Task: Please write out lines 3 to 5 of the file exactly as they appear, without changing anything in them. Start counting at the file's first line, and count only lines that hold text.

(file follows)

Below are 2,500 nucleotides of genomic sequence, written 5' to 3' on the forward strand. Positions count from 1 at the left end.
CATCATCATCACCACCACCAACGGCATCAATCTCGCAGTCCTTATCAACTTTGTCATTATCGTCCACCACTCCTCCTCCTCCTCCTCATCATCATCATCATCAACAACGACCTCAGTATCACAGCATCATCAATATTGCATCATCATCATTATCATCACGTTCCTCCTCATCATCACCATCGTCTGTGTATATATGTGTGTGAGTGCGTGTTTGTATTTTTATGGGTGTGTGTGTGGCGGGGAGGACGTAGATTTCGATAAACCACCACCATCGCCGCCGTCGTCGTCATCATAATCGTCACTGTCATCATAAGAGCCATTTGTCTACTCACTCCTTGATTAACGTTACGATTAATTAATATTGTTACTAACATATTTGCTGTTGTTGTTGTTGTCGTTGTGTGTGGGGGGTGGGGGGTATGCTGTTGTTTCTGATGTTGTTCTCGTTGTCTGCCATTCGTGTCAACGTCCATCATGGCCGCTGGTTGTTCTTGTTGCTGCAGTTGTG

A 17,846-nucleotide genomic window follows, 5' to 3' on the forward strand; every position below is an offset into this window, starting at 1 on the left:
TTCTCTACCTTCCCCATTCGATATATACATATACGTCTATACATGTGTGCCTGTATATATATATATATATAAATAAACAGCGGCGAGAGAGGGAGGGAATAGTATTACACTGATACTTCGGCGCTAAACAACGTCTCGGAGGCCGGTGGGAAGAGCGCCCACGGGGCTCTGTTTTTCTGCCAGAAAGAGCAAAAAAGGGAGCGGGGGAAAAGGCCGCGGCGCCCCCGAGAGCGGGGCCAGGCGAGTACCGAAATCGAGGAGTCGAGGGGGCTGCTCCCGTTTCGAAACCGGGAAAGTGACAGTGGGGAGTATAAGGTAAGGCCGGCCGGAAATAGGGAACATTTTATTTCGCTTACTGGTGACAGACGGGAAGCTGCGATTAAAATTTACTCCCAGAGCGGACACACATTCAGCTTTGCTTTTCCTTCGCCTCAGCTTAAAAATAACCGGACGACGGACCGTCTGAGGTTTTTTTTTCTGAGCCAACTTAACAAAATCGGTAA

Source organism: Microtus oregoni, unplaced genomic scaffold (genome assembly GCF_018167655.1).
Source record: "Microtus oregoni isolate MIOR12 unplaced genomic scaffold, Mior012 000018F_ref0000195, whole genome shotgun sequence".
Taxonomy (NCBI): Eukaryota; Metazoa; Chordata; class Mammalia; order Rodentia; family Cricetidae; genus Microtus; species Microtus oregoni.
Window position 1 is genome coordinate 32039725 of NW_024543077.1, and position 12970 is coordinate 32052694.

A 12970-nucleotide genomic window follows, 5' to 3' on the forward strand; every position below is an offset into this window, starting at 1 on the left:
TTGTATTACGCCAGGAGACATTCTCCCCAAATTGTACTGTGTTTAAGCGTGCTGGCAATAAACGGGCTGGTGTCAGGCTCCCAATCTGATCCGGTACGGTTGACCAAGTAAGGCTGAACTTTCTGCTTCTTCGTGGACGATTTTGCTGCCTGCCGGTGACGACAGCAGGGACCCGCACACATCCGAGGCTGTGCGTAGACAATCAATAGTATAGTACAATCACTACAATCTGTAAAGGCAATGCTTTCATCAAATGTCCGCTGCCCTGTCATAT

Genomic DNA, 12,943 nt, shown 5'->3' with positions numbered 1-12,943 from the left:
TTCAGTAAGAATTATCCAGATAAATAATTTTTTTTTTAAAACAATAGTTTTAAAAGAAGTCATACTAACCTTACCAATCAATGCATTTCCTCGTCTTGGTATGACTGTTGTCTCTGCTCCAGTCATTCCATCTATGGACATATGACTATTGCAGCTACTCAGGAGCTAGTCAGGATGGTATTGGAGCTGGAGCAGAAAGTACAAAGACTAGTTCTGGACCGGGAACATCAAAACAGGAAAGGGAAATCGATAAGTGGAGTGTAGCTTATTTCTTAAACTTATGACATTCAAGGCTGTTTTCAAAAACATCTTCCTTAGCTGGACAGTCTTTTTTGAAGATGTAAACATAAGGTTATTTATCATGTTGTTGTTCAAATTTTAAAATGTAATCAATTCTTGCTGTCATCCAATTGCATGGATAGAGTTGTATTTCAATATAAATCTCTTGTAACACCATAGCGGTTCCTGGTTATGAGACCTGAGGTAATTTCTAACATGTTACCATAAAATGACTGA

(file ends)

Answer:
A 17,846-nucleotide genomic window follows, 5' to 3' on the forward strand; every position below is an offset into this window, starting at 1 on the left:
TTCTCTACCTTCCCCATTCGATATATACATATACGTCTATACATGTGTGCCTGTATATATATATATATATAAATAAACAGCGGCGAGAGAGGGAGGGAATAGTATTACACTGATACTTCGGCGCTAAACAACGTCTCGGAGGCCGGTGGGAAGAGCGCCCACGGGGCTCTGTTTTTCTGCCAGAAAGAGCAAAAAAGGGAGCGGGGGAAAAGGCCGCGGCGCCCCCGAGAGCGGGGCCAGGCGAGTACCGAAATCGAGGAGTCGAGGGGGCTGCTCCCGTTTCGAAACCGGGAAAGTGACAGTGGGGAGTATAAGGTAAGGCCGGCCGGAAATAGGGAACATTTTATTTCGCTTACTGGTGACAGACGGGAAGCTGCGATTAAAATTTACTCCCAGAGCGGACACACATTCAGCTTTGCTTTTCCTTCGCCTCAGCTTAAAAATAACCGGACGACGGACCGTCTGAGGTTTTTTTTTCTGAGCCAACTTAACAAAATCGGTAA

Source organism: Microtus oregoni, unplaced genomic scaffold (genome assembly GCF_018167655.1).